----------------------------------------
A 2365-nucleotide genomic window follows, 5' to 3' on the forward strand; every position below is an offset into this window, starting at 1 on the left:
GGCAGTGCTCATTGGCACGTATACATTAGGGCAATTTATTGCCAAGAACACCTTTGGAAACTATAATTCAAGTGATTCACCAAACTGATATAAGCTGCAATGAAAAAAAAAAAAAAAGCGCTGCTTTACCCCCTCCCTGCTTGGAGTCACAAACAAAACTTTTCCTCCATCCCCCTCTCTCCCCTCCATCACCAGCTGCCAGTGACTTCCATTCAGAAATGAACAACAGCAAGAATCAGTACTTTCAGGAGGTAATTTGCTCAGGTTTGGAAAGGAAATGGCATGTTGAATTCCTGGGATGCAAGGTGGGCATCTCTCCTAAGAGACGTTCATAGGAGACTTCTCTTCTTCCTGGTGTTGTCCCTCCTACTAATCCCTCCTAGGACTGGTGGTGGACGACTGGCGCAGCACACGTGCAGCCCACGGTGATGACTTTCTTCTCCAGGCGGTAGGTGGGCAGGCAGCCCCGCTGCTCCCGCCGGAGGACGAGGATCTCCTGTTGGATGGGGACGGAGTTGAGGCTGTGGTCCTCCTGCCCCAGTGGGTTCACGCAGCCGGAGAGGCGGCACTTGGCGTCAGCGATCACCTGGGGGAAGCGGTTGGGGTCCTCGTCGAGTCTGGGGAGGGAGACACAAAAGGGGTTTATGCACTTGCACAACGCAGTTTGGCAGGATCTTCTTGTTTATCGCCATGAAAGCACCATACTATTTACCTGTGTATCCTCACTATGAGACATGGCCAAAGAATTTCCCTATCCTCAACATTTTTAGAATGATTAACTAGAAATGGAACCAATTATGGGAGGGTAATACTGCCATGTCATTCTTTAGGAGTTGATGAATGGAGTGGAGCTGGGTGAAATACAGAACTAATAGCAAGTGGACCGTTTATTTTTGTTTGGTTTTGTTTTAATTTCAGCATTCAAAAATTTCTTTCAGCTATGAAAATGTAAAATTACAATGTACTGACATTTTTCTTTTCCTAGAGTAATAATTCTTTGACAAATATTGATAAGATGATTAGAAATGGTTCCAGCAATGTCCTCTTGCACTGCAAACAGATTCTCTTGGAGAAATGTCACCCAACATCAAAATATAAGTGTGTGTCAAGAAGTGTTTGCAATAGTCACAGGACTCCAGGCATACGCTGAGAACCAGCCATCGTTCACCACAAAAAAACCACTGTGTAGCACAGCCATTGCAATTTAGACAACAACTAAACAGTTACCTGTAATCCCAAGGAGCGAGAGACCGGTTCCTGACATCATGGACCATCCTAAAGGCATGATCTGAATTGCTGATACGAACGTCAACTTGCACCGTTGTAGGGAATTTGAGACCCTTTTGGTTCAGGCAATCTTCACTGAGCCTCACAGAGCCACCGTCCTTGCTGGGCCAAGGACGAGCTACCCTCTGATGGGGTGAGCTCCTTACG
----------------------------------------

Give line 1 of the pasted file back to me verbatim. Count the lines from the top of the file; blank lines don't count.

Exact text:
A 2365-nucleotide genomic window follows, 5' to 3' on the forward strand; every position below is an offset into this window, starting at 1 on the left: